Why Talent Shows Have Energised The Music Scene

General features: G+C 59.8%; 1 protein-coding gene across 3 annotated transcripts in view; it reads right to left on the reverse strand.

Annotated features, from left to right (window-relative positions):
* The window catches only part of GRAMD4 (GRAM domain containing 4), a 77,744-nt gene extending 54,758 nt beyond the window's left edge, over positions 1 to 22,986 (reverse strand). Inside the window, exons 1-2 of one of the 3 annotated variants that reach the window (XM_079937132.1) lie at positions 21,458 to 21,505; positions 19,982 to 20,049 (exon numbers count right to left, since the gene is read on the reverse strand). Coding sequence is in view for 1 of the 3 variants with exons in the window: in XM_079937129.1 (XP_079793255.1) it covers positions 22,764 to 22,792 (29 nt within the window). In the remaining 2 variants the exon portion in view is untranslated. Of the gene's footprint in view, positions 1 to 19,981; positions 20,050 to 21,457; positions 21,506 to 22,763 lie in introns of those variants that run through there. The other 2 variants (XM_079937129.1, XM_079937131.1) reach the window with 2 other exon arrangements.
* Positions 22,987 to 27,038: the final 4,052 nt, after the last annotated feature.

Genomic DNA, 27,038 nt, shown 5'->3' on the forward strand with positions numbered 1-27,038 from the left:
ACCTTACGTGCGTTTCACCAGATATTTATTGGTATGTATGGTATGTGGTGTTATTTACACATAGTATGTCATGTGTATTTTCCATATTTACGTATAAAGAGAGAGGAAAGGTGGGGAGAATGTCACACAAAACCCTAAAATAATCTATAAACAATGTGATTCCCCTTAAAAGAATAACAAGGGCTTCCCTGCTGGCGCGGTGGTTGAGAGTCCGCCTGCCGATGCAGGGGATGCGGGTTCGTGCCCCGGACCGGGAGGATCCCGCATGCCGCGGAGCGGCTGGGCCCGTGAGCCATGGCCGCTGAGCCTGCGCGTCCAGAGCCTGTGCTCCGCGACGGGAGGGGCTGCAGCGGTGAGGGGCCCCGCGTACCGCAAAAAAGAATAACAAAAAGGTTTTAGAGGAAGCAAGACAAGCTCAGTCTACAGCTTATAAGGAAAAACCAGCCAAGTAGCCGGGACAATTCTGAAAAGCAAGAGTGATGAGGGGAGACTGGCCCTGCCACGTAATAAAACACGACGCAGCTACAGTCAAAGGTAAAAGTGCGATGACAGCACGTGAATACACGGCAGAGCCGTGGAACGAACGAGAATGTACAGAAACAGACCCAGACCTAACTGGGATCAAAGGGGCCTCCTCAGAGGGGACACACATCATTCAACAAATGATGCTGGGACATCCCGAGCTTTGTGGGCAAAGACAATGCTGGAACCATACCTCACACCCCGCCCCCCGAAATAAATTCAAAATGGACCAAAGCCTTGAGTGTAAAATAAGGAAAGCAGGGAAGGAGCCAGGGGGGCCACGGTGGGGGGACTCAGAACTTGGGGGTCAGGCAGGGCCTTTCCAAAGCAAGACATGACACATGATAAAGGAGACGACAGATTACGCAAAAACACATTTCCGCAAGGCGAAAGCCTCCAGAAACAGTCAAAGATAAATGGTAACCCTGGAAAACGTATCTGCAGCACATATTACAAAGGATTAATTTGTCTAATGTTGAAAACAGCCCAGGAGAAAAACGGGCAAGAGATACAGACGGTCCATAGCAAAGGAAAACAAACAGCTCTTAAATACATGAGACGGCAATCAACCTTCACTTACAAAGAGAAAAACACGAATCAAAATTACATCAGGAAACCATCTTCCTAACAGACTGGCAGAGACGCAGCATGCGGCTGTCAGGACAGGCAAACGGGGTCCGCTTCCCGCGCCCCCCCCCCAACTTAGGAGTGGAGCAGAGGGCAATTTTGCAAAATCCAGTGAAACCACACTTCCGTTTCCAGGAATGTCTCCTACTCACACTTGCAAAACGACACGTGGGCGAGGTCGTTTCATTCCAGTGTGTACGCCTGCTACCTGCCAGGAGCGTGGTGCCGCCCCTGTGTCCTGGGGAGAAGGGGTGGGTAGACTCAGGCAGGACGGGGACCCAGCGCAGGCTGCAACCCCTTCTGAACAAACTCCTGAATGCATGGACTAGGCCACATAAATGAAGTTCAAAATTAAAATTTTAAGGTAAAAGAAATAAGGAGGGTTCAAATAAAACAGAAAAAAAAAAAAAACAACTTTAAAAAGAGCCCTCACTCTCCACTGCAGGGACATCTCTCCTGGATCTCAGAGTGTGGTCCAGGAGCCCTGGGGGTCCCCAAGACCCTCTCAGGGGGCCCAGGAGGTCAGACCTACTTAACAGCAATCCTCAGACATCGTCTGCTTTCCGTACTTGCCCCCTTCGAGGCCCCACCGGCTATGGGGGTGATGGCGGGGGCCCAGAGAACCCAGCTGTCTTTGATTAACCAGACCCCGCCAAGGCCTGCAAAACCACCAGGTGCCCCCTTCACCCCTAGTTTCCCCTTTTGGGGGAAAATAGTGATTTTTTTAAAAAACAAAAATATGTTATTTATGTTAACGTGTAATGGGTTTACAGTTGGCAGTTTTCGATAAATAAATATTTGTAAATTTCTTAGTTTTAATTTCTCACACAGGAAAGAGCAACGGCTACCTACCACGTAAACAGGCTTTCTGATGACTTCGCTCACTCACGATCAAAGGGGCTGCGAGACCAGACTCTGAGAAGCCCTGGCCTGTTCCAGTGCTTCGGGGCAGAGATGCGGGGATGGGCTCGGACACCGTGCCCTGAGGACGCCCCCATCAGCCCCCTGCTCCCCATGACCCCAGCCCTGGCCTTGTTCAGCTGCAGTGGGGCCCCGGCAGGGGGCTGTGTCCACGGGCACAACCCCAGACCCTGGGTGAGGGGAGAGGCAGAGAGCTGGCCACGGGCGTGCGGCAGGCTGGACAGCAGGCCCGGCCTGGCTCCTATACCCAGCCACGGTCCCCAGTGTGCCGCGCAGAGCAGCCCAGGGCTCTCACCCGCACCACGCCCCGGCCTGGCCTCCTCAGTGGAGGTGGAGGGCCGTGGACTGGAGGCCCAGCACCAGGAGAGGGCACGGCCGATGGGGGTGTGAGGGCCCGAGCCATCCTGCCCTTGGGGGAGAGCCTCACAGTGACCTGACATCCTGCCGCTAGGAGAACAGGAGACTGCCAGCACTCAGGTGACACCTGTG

x factor panel Ah, talent shows, a mainstay of Saturday night television that continues to flourish and entertain millions with every passing year. While once a light hearted and harmless medium of escapism, the talent show genre has evolved into a multi-million dollar industry that boosts the careers of contestants, but judges alike. While many turn their nose's up at a so called diluted or easy way of achieving fame, talent shows have undeniably energised the music scene - it just depends whether you see that as a good thing, or a horrendous thing. It is undisputed that the music industry for the better party of a decade has been in decline. Changing consumer habits have seen the music scene attempt to catch up, but at the end of the day the love and desire for music still remains. Lets begin with the shows themselves. From X Factor, to Idol, to Got Talent and The Voice - amateur singing and talent shows are amongst the most popular in the world. Similarly, immediate sales and popularity of contestants rocket those involved pretty much over night into the A-list. For the 2010 finale of the X Factor UK, a staggering 19 million national viewers tuned in to see Dannii Minogue take Matt Cardle to victory. That was nearly half of the viewing audience in the country for that time slot, crushing any other competition on air that night. What I'm trying to get across is, there is no such publicity, exposure or bigger vehicle to sell music, than appearing as a guest performer on a talent show. Matt went on to sell nearly a million copies of his winning single, that was an immediate christmas number 1. Screen Shot 2013-03-05 at 8.19.23 PM While some may argue that talent shows exploit fragile and potentially unstable delusions, talent shows are clearly unearthing people we want to watch, buy into and ultimately fan girl over. I don't care how many times people bang on about how it should be about vocal talent only and the only true music is organic self production - because that just isn't the way the industry is anymore. Just look at the figures: Since a peak in at the turn of the millenium, global revenue from music sales as dropped from around $28 billion USD to $16 billion last year. In the same time frame, CD sales have dipped 50% which have seen more and more music lovers opt for illegal downloads. In even more recent years, providers like Vevo and Spotify have revolutionised the way music is consumed and listen too. Why buy a CD when you can just make a playlist on Vevo on a iPhone and plug that into some speakers? All it is costing you is data. Some of the biggest sellers in the world today come from talent shows, or are at least associated with talent show brands. Unless you are Christina Aguilera - call it a career, girl. In 2012 One Direction sold over 8 million albums in the USA and topped the iTunes chart in over 60 countries with their last single. That just doesn't happen anymore. Yes, yes 8 million album sales in historical terms is pretty low, heck even the Spice Girls sold 25 million copies of one album. But how many of you have actually legally bought an album in the last 5 years? Hmm, yep...that's what I thought. One Direction suit up for the launch of new Nokia fans handsets, for more information visit facebook.com/nokia.uk It isn't just the contestants that have amazing success. Back in the old days, talent show judging panels were filled with music executives and record producers. They certainly weren't high profile or even really famous. Peter Waterman and Simon Cowell were on Pop Idol, but before there ascension into ITV primetime, they were largely behind the scenes. Then artists discovered that being on TV two hours a week is actually a good way to boost their profile and their careers too. Paula Abdul saw it first, way back in 2002 when she joined American Idol. As proven by Cheryl Cole, it is possible to use a talent show to construct a bullet proof public rapport and mad crazy solo career. Around the world, this is becoming more and more apparent. Victoria Beckham is by far the most popular Spice Girl globally, but thanks to a stint on X Factor Australia, Mel B has emerged as a close second. She scored a new judging spot on America's Got Talent and solo deals with Jenny Craig as well as a hosting job on Dancing With The Stars, all of which sprouted from a high profile gig on a talent show. Not only that, the shows get people interested in music again. Look at how many 15, 16 year old kids auditioned for American Idol this year and got all nostalgic about growing up watching the show since they were 5 and 6, dreaming one day to be the next Kelly Clarkson or Carrie Underwood. These shows put music, musicality and artistry back into the mainstream masses. The whole Noughties generation have grown up knowing that one day, if they pursue a passion hard enough, they too could be up on that stage in front of millions. Talent shows have been responsible for making youth live and love music again by allowing mainstream tunes into their homes every week. Now these may just be boosting individual careers, but look at the bigger picture. Cheryl Cole has sold 1 million copies of "Fight For This Love", adding her to a small and elusive group of singers. She sold 150,000 copies of "Call My Name" in its first week, which made it the fastest selling single in 2012, before it was beaten by 1D...another talent show success story.